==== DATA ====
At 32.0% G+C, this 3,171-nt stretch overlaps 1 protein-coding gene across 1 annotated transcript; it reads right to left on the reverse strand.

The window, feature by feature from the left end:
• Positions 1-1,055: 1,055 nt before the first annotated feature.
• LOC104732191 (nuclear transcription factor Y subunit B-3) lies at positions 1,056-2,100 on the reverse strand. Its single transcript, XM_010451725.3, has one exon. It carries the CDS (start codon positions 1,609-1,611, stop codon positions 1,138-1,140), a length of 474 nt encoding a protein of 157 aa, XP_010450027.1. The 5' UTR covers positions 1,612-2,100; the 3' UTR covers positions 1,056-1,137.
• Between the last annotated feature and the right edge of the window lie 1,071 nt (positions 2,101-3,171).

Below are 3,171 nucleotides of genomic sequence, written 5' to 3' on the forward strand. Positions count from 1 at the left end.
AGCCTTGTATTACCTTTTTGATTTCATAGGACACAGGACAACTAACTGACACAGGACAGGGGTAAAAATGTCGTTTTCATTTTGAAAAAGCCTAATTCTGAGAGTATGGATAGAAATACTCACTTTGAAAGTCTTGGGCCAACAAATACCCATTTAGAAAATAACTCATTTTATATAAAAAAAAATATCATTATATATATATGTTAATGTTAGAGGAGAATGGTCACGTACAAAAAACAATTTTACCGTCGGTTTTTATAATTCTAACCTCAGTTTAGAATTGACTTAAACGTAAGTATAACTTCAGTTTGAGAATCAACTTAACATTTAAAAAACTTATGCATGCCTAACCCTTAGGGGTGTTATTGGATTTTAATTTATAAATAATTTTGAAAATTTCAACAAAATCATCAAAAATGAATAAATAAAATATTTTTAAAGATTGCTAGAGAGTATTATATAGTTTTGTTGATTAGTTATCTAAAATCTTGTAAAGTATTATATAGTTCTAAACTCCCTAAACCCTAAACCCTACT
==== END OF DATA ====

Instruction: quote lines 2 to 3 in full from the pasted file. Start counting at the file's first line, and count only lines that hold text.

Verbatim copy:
The window, feature by feature from the left end:
• Positions 1-1,055: 1,055 nt before the first annotated feature.